But the role of geographers in tackling climate change goes beyond COP26. Across business, policy and academia, the work of geographers is key to understanding our environment and changing how we live in it.
Geographers from around the world contributed to the IPCC’s Sixth Assessment Report this year – the essential, state-of-the-art review of climate science and the impacts of climate change. We also noted the work of geographers on related issues in evidence submissions to UK Parliament inquiries, helping to inform lawmakers about key issues and nuances in our changing systems under climate change; and in UN reporting on the impact of climate change on children.
Geographers are also beginning to assess the possible impacts of COP26. The late deal offers, geographers Simon Lewis and Mark Maslin suggest, some progress and scope for new targets, but is insufficient to limited warming to 1.5C. As Nigel Arnell notes, beyond this point climate risks become more and more amplified. The research, advocacy and decisions made my geographers across all sectors will help understand and evaluate the legacy of COP26, helping build stronger climate action in future.
…and at the Society
The RGS-IBG Professional team, we convened a mid-COP panel with Asminia Syriou, Jonathan Riggall and Laura Fitzgerald explaining how their industries are reacting to climate change, and what professional geographers bring to its challenges. In particular, the panel emphasised the ability of geographers to fostering collaboration and share skills between different sectors.
Jonny pointed out the importance of geographers’ systems thinking and the abilities “to deal with the complex variable levers required for decision-making purposes”, and suggested that changing attitudes and technologies in response to climate change will in turn change how businesses and individuals operate. Laura spoke about the importance of “spatial awareness [and] interconnectivity of developments”, as well as substantial infrastructure changes, to enable positive changes in transport behaviours. Asminia emphasised the need to “focus on enhancing international collaboration” – as well as the role of space data in understanding and responding to climate change effectively.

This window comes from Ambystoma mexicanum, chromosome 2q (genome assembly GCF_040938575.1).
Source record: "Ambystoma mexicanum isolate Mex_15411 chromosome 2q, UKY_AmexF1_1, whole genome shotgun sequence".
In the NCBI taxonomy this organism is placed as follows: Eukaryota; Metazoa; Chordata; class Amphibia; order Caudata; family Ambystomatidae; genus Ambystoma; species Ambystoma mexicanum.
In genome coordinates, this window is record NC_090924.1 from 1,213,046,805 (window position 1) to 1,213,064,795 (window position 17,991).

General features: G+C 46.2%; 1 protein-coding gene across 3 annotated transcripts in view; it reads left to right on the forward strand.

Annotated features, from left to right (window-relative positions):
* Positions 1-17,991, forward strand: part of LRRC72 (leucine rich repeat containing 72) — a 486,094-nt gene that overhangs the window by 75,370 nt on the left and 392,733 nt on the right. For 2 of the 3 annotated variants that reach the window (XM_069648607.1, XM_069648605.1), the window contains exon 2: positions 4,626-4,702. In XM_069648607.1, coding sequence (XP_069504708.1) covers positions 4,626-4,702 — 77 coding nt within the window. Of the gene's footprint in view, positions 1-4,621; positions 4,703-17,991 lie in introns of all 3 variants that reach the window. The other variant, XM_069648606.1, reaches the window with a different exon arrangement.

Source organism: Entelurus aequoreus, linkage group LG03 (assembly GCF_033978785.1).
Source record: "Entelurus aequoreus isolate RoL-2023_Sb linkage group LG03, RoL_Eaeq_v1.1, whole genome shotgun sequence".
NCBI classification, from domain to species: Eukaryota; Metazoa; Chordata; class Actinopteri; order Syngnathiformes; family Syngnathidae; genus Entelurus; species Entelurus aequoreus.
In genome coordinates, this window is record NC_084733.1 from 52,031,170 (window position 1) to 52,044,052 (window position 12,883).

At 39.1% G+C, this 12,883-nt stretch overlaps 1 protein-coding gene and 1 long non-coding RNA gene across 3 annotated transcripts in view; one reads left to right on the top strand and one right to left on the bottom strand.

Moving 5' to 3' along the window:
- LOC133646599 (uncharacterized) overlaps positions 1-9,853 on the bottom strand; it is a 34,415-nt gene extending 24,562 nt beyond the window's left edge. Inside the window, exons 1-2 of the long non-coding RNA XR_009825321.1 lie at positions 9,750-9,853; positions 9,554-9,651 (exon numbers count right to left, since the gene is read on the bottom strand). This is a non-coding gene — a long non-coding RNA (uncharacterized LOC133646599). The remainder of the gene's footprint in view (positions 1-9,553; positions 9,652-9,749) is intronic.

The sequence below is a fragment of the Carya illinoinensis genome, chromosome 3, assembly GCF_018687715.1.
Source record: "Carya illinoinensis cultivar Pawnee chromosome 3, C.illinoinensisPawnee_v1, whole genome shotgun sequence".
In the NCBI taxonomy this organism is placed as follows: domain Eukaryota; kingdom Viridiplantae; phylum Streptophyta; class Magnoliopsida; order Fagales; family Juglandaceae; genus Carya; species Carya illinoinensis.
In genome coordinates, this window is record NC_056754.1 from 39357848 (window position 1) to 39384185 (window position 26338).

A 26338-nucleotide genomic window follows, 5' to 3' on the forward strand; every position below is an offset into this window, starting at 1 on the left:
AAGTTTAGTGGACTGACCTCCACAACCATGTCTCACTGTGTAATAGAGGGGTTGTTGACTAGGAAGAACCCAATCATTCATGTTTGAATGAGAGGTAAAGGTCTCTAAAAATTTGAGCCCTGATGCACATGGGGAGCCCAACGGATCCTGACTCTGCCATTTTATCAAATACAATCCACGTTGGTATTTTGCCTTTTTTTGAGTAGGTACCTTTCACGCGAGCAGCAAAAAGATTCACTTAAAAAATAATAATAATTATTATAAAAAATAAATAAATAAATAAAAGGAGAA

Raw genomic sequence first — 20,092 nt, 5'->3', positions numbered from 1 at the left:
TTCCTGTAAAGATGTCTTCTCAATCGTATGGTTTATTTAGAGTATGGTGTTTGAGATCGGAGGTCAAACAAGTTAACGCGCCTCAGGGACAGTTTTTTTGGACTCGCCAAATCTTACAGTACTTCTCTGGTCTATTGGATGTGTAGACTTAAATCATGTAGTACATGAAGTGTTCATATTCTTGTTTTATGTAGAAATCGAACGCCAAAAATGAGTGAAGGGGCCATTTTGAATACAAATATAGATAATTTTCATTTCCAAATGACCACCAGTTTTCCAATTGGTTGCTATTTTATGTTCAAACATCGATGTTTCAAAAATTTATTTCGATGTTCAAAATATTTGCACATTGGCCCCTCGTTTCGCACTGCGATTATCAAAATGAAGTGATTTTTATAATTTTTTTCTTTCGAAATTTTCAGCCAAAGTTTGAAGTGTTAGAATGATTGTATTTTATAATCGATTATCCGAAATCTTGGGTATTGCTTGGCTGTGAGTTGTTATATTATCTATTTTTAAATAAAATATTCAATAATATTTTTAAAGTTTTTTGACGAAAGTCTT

The Disaster Risk Management Professional Practice Group’s recent Fireside Chat panel tackled the impact of climate change on disaster risk. This has been a key theme of their work in 2021, which has also featured events on the complex multi-hazards climate change creates, and a roundtable to help support the methodology review for the UK Government’s national risk assessments.
As well as the Geography and Climate Change hub page, the Society showcased COP26 geovisualisations, lectures and a collection of papers from the Society’s journals – amplifying the voice of geographers and highlighting their contribution to tackling climate change.
We want to support geographers’ dialogue and collaboration around climate change. If you’re interested in convening a knowledge exchange event, or simply sharing your work, keep us in the loop at firstname.lastname@example.org or via our Linkedin/Twitter.
About the authors: Alex Jackman is a Professional and Policy Assistant at the Royal Geographical Society (with Institute of British Geographers) and Liz Fox-Tucker is the Professional and Policy Manager at the Royal Geographical Society (with Institute of British Geographers).
Suggested Further Reading
Houeland, C, Jordhus-Lier, DC, Angell, FH. (2021) ‘Solidarity tested: The case of the Norwegian Confederation of Trade Unions (LO-Norway) and its contradictory climate change policies.’ Area: https://doi.org/10.1111/area.12608
Taylor, P.J. & O’Keefe, P. (2021) ‘In praise of Geography as a field of study for the climate emergency.’ Geographical Journal: https://doi.org/10.1111/geoj.12404